Gut health has grown by leaps and bonds over the past decade as concepts such as “leaky gut” and the microbiome gain mainstream acceptance. It wasn’t too long ago that “leaky gut”, aka intestinal permeability, was completely disavowed by mainstream medicine. People who talked about it were quacks, and now it’s probably the hottest area in immunological research. It seems almost weekly that a study comes out on gut health and it completely flips conventional wisdom on its head.
But with rapid growth comes therapies that probably aren’t all that effective. We get catch-all solutions like fiber, probiotics, glutamine, and digestive enzymes. While these therapies have some utility in certain situations, a lot of them fall in to the same trap that many therapies in conventional medicine suffer: They only manage symptoms. And under certain situation, they may set some people back because they’re inappropriate for their particular case.
My approach is to gut health is completely different. I’ve identified some fairly substantial endogenous mechanisms by digging through pharmaceutical research. I think a lot of people get bogged down in whether they’re feeding this or starving that, but the real question should be, “Is my gut working the way it should be?”
Commensal bacteria are commensal to us because they’ve evolved with us. The environment we create in our GI tract is perfect for them and not so perfect for pathogenic bacteria. As a result they perform many functions that keep us healthy such as:
- Immune regulation
- Nutrient digestion and absorption
- Micronutrient synthesis
- Maintain the intestinal barrier
- Regulate mood/anxiety via the vagus nerve
- And much more
My thought process is that you are not solely eating a diet that feeds “bad” bacteria, it’s that something is going on with your digestion that throws the GI environment off. In many of my blogs I use the analogy of mold in a basement. Drywall is the perfect “food” for mold and most basements have it all over the place. But you don’t see mold growing in every basement despite mold spores being everywhere. Other environmental conditions are at play such as:
- Air flow
If any one of these factors is off, the likelihood that a basement will grow mold drops. This is why people who get mold in their basement often use dehumidifiers to dry out the air. It’s also why people with central air in their basement don’t get mold despite plenty of mold spores and plenty of drywall. Food is simply one environmental factor of many.
I think there are a few substantial factors in the gut that regulate the environment, and few people cover these topics. These topics include:
- Enterohepatic circulation
- Bile flow/Bile acid pool
- Fat soluble vitamin status
- Cellular biotransformation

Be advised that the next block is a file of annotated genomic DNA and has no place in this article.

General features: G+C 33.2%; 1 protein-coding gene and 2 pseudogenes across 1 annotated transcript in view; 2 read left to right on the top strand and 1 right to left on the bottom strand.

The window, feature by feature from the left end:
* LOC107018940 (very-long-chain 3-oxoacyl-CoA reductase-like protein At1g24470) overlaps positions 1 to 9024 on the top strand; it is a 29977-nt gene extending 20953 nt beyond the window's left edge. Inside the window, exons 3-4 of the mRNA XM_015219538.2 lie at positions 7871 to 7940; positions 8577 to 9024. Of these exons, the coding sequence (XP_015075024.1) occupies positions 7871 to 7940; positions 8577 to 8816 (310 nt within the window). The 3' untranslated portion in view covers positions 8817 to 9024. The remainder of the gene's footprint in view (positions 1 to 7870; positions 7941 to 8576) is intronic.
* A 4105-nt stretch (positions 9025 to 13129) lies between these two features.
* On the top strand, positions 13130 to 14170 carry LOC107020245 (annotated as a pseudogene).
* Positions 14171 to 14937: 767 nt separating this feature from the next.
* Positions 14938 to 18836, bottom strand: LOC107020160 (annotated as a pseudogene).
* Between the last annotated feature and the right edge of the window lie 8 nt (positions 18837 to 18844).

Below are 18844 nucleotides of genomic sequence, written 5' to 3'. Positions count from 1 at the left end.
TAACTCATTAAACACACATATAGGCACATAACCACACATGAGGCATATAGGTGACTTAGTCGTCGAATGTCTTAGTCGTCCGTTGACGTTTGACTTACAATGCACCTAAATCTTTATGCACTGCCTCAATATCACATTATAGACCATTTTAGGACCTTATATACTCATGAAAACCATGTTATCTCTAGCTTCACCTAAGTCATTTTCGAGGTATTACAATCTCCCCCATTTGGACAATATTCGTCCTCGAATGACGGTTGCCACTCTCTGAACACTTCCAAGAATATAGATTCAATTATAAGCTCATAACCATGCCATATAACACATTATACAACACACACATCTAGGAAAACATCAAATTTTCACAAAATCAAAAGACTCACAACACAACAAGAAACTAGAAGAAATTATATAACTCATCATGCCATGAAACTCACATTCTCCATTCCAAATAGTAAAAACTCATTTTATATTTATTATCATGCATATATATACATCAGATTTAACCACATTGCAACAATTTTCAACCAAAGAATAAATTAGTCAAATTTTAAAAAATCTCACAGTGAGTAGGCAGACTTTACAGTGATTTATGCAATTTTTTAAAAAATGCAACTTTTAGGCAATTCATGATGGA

Not only are these factors important, they can be manipulated with diet and lifestyle management. We’ll eventually get to that.
Before I go on I have to lay down something important. If you have IBD/IBS, or SIBO, I am not implying that just playing around with these things can cure your problem. What I’m saying is that these factors are necessary for proper gut function and anyone looking to have healthy digestion needs to attend to these factors. My personal situation is that I like eating and drinking things that aren’t necessarily good for my gut, and I want to keep doing that while maintaining good digestion.
That doesn’t mean that pharmaceutical drugs aren’t part of the answer if you have a bowel disorder. Another good analogy is a garden. If you have a garden that’s growing weeds, you definitely need to pull them. But if you don’t want them to grow back you need to make sure that the environment you create doesn’t allow them to. The space I’m trying to enter is how to create that environment. It doesn’t mean you won’t have to weed too. If you are interested in exploring this analogy more, I cannot recommend the book The Hidden Half of Nature enough.
With that said, I hope you enjoy my blogs and learn something from each of them. I love reading and researching about this stuff, but writing it down and trying to explain it to others helps further my knowledge. I’ve also created a private facebook page you can check out here. I want to use that group as a hub to communicate with people who read my blogs.
You can ask question and I’ll ask for feedback about what I should write about and if I can improve my writing style. Just do me a favor, don’t ask me which supplements you should take. I’ll post which nutrients I think are important and which nutrients manipulate the mechanisms I write about, but telling you what to take steps over a line. In the future I hope to develop a general plan for gut health, but that’s a bit off. Thanks, and enjoy!